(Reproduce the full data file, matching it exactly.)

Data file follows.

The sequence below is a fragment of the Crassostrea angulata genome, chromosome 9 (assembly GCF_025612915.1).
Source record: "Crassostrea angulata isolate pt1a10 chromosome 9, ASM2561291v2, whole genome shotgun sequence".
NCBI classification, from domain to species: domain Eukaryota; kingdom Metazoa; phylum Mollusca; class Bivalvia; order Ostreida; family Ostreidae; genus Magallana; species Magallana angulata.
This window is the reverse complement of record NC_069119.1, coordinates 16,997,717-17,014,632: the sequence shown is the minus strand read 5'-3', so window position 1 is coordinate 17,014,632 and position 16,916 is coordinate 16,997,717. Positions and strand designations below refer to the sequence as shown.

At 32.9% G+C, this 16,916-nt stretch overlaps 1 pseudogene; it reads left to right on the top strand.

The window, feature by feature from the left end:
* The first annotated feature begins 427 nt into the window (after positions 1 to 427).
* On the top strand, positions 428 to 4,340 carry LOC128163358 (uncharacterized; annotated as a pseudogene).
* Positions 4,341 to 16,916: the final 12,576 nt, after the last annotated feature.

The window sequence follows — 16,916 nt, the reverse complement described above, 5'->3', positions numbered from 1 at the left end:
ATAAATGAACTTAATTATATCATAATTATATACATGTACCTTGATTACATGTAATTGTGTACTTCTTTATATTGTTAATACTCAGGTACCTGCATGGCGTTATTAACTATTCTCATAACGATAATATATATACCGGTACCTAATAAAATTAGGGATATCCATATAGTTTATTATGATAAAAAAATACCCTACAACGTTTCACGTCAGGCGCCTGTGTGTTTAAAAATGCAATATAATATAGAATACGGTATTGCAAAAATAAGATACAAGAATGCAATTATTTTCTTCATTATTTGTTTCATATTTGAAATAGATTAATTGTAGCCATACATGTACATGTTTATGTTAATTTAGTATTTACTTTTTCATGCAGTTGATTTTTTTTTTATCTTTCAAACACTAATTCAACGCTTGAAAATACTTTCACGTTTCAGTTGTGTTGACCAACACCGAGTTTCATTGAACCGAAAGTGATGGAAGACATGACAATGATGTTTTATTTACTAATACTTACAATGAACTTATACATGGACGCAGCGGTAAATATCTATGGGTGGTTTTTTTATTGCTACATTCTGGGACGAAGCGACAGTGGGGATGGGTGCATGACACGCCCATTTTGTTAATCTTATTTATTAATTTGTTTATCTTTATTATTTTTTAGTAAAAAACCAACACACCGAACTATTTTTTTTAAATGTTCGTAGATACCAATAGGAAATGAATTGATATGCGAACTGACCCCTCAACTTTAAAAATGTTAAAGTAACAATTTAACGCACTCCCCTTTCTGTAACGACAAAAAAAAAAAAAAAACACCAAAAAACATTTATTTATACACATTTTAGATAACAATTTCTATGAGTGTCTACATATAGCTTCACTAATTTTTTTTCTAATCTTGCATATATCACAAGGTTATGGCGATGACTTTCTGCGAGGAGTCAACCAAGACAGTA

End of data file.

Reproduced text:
The sequence below is a fragment of the Crassostrea angulata genome, chromosome 9 (assembly GCF_025612915.1).
Source record: "Crassostrea angulata isolate pt1a10 chromosome 9, ASM2561291v2, whole genome shotgun sequence".
NCBI classification, from domain to species: domain Eukaryota; kingdom Metazoa; phylum Mollusca; class Bivalvia; order Ostreida; family Ostreidae; genus Magallana; species Magallana angulata.
This window is the reverse complement of record NC_069119.1, coordinates 16,997,717-17,014,632: the sequence shown is the minus strand read 5'-3', so window position 1 is coordinate 17,014,632 and position 16,916 is coordinate 16,997,717. Positions and strand designations below refer to the sequence as shown.

At 32.9% G+C, this 16,916-nt stretch overlaps 1 pseudogene; it reads left to right on the top strand.

The window, feature by feature from the left end:
* The first annotated feature begins 427 nt into the window (after positions 1 to 427).
* On the top strand, positions 428 to 4,340 carry LOC128163358 (uncharacterized; annotated as a pseudogene).
* Positions 4,341 to 16,916: the final 12,576 nt, after the last annotated feature.

The window sequence follows — 16,916 nt, the reverse complement described above, 5'->3', positions numbered from 1 at the left end:
ATAAATGAACTTAATTATATCATAATTATATACATGTACCTTGATTACATGTAATTGTGTACTTCTTTATATTGTTAATACTCAGGTACCTGCATGGCGTTATTAACTATTCTCATAACGATAATATATATACCGGTACCTAATAAAATTAGGGATATCCATATAGTTTATTATGATAAAAAAATACCCTACAACGTTTCACGTCAGGCGCCTGTGTGTTTAAAAATGCAATATAATATAGAATACGGTATTGCAAAAATAAGATACAAGAATGCAATTATTTTCTTCATTATTTGTTTCATATTTGAAATAGATTAATTGTAGCCATACATGTACATGTTTATGTTAATTTAGTATTTACTTTTTCATGCAGTTGATTTTTTTTTTATCTTTCAAACACTAATTCAACGCTTGAAAATACTTTCACGTTTCAGTTGTGTTGACCAACACCGAGTTTCATTGAACCGAAAGTGATGGAAGACATGACAATGATGTTTTATTTACTAATACTTACAATGAACTTATACATGGACGCAGCGGTAAATATCTATGGGTGGTTTTTTTATTGCTACATTCTGGGACGAAGCGACAGTGGGGATGGGTGCATGACACGCCCATTTTGTTAATCTTATTTATTAATTTGTTTATCTTTATTATTTTTTAGTAAAAAACCAACACACCGAACTATTTTTTTTAAATGTTCGTAGATACCAATAGGAAATGAATTGATATGCGAACTGACCCCTCAACTTTAAAAATGTTAAAGTAACAATTTAACGCACTCCCCTTTCTGTAACGACAAAAAAAAAAAAAAAACACCAAAAAACATTTATTTATACACATTTTAGATAACAATTTCTATGAGTGTCTACATATAGCTTCACTAATTTTTTTTCTAATCTTGCATATATCACAAGGTTATGGCGATGACTTTCTGCGAGGAGTCAACCAAGACAGTA